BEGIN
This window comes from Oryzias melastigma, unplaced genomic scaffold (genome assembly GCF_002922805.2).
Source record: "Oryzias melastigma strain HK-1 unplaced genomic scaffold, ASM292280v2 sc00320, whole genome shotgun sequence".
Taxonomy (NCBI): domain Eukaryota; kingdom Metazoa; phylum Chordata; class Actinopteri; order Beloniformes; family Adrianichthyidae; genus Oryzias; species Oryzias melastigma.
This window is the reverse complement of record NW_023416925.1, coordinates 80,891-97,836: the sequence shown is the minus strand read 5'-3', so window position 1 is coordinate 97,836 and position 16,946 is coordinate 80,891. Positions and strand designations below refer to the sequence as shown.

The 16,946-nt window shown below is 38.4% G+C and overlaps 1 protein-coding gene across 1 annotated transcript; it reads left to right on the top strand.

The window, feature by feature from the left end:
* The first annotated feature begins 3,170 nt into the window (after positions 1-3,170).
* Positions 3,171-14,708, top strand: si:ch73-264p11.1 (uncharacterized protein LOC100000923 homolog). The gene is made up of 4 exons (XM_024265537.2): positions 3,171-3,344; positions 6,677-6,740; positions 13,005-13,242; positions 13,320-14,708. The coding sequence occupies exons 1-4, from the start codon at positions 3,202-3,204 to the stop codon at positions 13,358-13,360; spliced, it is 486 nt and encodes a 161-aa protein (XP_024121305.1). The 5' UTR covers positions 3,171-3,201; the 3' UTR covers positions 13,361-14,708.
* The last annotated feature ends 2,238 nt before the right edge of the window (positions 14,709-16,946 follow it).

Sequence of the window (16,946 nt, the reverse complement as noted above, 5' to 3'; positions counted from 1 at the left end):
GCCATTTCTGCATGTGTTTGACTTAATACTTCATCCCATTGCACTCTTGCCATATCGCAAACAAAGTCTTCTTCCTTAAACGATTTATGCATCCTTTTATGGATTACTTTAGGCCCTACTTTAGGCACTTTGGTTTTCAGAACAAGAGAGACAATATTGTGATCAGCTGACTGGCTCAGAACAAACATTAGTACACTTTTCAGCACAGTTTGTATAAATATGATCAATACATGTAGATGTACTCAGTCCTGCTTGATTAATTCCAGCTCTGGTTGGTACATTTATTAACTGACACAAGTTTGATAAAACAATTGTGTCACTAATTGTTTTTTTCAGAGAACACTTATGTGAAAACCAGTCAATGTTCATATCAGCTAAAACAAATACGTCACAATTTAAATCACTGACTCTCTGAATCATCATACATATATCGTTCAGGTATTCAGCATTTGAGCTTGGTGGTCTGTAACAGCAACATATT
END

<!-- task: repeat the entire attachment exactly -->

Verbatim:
This window comes from Oryzias melastigma, unplaced genomic scaffold (genome assembly GCF_002922805.2).
Source record: "Oryzias melastigma strain HK-1 unplaced genomic scaffold, ASM292280v2 sc00320, whole genome shotgun sequence".
Taxonomy (NCBI): domain Eukaryota; kingdom Metazoa; phylum Chordata; class Actinopteri; order Beloniformes; family Adrianichthyidae; genus Oryzias; species Oryzias melastigma.
This window is the reverse complement of record NW_023416925.1, coordinates 80,891-97,836: the sequence shown is the minus strand read 5'-3', so window position 1 is coordinate 97,836 and position 16,946 is coordinate 80,891. Positions and strand designations below refer to the sequence as shown.

The 16,946-nt window shown below is 38.4% G+C and overlaps 1 protein-coding gene across 1 annotated transcript; it reads left to right on the top strand.

The window, feature by feature from the left end:
* The first annotated feature begins 3,170 nt into the window (after positions 1-3,170).
* Positions 3,171-14,708, top strand: si:ch73-264p11.1 (uncharacterized protein LOC100000923 homolog). The gene is made up of 4 exons (XM_024265537.2): positions 3,171-3,344; positions 6,677-6,740; positions 13,005-13,242; positions 13,320-14,708. The coding sequence occupies exons 1-4, from the start codon at positions 3,202-3,204 to the stop codon at positions 13,358-13,360; spliced, it is 486 nt and encodes a 161-aa protein (XP_024121305.1). The 5' UTR covers positions 3,171-3,201; the 3' UTR covers positions 13,361-14,708.
* The last annotated feature ends 2,238 nt before the right edge of the window (positions 14,709-16,946 follow it).

Sequence of the window (16,946 nt, the reverse complement as noted above, 5' to 3'; positions counted from 1 at the left end):
GCCATTTCTGCATGTGTTTGACTTAATACTTCATCCCATTGCACTCTTGCCATATCGCAAACAAAGTCTTCTTCCTTAAACGATTTATGCATCCTTTTATGGATTACTTTAGGCCCTACTTTAGGCACTTTGGTTTTCAGAACAAGAGAGACAATATTGTGATCAGCTGACTGGCTCAGAACAAACATTAGTACACTTTTCAGCACAGTTTGTATAAATATGATCAATACATGTAGATGTACTCAGTCCTGCTTGATTAATTCCAGCTCTGGTTGGTACATTTATTAACTGACACAAGTTTGATAAAACAATTGTGTCACTAATTGTTTTTTTCAGAGAACACTTATGTGAAAACCAGTCAATGTTCATATCAGCTAAAACAAATACGTCACAATTTAAATCACTGACTCTCTGAATCATCATACATATATCGTTCAGGTATTCAGCATTTGAGCTTGGTGGTCTGTAACAGCAACATATT